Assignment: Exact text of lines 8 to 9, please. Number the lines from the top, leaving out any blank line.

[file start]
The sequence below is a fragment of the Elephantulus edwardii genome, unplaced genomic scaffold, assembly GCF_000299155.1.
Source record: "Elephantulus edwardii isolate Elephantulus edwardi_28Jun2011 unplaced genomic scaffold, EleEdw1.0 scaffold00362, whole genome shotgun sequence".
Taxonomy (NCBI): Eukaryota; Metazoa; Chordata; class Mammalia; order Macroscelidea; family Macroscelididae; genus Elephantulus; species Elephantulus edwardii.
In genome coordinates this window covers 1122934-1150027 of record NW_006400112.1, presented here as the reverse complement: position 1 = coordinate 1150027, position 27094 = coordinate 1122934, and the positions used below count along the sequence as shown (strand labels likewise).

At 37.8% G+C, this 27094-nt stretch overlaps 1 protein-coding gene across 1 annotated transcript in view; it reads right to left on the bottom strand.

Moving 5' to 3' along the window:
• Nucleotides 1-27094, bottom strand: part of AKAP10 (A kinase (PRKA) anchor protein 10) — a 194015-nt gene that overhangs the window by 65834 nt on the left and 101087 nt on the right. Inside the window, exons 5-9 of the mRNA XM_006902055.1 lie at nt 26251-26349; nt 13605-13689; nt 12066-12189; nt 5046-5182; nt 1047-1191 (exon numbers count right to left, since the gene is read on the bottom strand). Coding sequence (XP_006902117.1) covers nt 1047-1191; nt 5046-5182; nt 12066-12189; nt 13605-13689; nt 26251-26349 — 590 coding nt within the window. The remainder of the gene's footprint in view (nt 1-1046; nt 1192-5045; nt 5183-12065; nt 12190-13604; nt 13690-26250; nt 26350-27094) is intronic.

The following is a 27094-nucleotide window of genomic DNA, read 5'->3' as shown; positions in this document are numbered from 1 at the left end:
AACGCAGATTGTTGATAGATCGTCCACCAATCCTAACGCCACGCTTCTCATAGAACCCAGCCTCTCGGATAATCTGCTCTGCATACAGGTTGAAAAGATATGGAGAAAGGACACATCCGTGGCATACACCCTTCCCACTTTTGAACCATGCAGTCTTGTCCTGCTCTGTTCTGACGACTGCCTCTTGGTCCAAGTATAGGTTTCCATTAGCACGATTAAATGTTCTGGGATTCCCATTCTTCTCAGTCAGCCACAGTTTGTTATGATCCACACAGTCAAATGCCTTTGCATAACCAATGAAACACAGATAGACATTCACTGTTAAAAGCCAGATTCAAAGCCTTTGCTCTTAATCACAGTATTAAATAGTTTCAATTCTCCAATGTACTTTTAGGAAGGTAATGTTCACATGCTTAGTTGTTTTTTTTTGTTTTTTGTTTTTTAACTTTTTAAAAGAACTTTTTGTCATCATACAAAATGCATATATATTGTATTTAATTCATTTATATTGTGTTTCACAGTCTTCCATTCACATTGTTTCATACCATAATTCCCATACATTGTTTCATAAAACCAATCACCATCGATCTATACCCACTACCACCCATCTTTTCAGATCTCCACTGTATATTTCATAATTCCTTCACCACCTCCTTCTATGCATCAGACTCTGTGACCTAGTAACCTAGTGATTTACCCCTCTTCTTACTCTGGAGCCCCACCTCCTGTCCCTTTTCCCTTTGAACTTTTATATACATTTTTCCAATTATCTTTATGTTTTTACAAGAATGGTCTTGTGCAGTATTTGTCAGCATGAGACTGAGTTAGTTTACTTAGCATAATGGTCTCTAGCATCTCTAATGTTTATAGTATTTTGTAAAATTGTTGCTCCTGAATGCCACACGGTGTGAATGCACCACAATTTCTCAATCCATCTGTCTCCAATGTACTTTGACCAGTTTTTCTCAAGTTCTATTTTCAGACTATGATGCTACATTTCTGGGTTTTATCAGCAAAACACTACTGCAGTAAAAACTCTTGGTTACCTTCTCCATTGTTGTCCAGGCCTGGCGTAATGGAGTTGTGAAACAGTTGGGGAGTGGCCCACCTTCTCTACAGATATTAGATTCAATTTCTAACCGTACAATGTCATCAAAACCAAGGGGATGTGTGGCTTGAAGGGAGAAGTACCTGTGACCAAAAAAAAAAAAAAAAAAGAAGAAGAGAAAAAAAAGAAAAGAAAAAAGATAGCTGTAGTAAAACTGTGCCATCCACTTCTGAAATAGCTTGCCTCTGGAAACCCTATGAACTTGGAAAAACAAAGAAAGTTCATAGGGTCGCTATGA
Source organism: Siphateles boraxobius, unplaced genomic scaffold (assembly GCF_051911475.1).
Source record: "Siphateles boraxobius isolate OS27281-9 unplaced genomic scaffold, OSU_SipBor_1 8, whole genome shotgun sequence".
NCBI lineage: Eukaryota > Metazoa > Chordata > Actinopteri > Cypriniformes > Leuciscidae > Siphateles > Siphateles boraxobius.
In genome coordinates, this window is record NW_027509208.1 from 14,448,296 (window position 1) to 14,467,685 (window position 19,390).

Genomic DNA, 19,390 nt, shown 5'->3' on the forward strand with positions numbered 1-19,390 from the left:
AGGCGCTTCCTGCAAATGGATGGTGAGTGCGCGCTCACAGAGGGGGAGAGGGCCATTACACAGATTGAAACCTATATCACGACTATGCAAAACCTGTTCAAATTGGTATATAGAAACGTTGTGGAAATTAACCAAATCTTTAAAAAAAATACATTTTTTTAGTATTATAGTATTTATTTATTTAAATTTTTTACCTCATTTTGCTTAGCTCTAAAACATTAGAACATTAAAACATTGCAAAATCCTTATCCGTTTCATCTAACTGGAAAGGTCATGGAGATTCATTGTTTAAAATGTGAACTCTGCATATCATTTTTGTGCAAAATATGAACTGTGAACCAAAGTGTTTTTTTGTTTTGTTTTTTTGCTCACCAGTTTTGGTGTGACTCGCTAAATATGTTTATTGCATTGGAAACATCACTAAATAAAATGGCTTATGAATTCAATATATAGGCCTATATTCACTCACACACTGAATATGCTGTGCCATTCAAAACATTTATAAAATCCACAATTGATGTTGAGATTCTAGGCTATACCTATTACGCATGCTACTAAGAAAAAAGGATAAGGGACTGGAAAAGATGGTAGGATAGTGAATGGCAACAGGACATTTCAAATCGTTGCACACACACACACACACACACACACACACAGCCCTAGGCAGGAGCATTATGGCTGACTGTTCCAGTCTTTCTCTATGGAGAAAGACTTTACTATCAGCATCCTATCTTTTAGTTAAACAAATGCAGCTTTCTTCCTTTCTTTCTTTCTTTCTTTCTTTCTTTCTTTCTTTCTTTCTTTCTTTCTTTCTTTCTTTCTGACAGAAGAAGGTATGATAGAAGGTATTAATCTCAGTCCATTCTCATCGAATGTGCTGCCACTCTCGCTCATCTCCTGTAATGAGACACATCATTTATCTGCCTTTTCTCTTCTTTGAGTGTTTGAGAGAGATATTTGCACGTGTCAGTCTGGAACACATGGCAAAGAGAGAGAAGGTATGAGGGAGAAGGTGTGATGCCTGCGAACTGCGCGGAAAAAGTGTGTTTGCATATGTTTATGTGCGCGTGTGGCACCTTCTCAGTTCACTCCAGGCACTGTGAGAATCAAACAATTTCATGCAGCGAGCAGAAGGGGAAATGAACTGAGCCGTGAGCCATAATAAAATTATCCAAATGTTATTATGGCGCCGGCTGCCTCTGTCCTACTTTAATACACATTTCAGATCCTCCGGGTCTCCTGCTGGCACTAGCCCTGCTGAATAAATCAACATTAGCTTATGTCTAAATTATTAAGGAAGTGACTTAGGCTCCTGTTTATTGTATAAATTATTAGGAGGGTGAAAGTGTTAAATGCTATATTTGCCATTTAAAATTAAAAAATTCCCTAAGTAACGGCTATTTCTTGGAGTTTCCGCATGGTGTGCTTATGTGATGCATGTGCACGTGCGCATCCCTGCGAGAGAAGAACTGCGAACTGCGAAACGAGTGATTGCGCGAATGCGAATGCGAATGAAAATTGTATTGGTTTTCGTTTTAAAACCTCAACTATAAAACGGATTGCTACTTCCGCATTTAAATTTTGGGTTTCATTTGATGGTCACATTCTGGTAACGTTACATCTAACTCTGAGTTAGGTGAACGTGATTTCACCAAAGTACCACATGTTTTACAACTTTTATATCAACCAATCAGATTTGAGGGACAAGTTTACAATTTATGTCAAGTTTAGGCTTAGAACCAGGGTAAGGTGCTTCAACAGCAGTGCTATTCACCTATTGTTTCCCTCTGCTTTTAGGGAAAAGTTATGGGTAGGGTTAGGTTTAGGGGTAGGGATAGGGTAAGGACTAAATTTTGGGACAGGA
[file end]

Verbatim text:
The following is a 27094-nucleotide window of genomic DNA, read 5'->3' as shown; positions in this document are numbered from 1 at the left end:
AACGCAGATTGTTGATAGATCGTCCACCAATCCTAACGCCACGCTTCTCATAGAACCCAGCCTCTCGGATAATCTGCTCTGCATACAGGTTGAAAAGATATGGAGAAAGGACACATCCGTGGCATACACCCTTCCCACTTTTGAACCATGCAGTCTTGTCCTGCTCTGTTCTGACGACTGCCTCTTGGTCCAAGTATAGGTTTCCATTAGCACGATTAAATGTTCTGGGATTCCCATTCTTCTCAGTCAGCCACAGTTTGTTATGATCCACACAGTCAAATGCCTTTGCATAACCAATGAAACACAGATAGACATTCACTGTTAAAAGCCAGATTCAAAGCCTTTGCTCTTAATCACAGTATTAAATAGTTTCAATTCTCCAATGTACTTTTAGGAAGGTAATGTTCACATGCTTAGTTGTTTTTTTTTGTTTTTTGTTTTTTAACTTTTTAAAAGAACTTTTTGTCATCATACAAAATGCATATATATTGTATTTAATTCATTTATATTGTGTTTCACAGTCTTCCATTCACATTGTTTCATACCATAATTCCCATACATTGTTTCATAAAACCAATCACCATCGATCTATACCCACTACCACCCATCTTTTCAGATCTCCACTGTATATTTCATAATTCCTTCACCACCTCCTTCTATGCATCAGACTCTGTGACCTAGTAACCTAGTGATTTACCCCTCTTCTTACTCTGGAGCCCCACCTCCTGTCCCTTTTCCCTTTGAACTTTTATATACATTTTTCCAATTATCTTTATGTTTTTACAAGAATGGTCTTGTGCAGTATTTGTCAGCATGAGACTGAGTTAGTTTACTTAGCATAATGGTCTCTAGCATCTCTAATGTTTATAGTATTTTGTAAAATTGTTGCTCCTGAATGCCACACGGTGTGAATGCACCACAATTTCTCAATCCATCTGTCTCCAATGTACTTTGACCAGTTTTTCTCAAGTTCTATTTTCAGACTATGATGCTACATTTCTGGGTTTTATCAGCAAAACACTACTGCAGTAAAAACTCTTGGTTACCTTCTCCATTGTTGTCCAGGCCTGGCGTAATGGAGTTGTGAAACAGTTGGGGAGTGGCCCACCTTCTCTACAGATATTAGATTCAATTTCTAACCGTACAATGTCATCAAAACCAAGGGGATGTGTGGCTTGAAGGGAGAAGTACCTGTGACCAAAAAAAAAAAAAAAAAAGAAGAAGAGAAAAAAAAGAAAAGAAAAAAGATAGCTGTAGTAAAACTGTGCCATCCACTTCTGAAATAGCTTGCCTCTGGAAACCCTATGAACTTGGAAAAACAAAGAAAGTTCATAGGGTCGCTATGA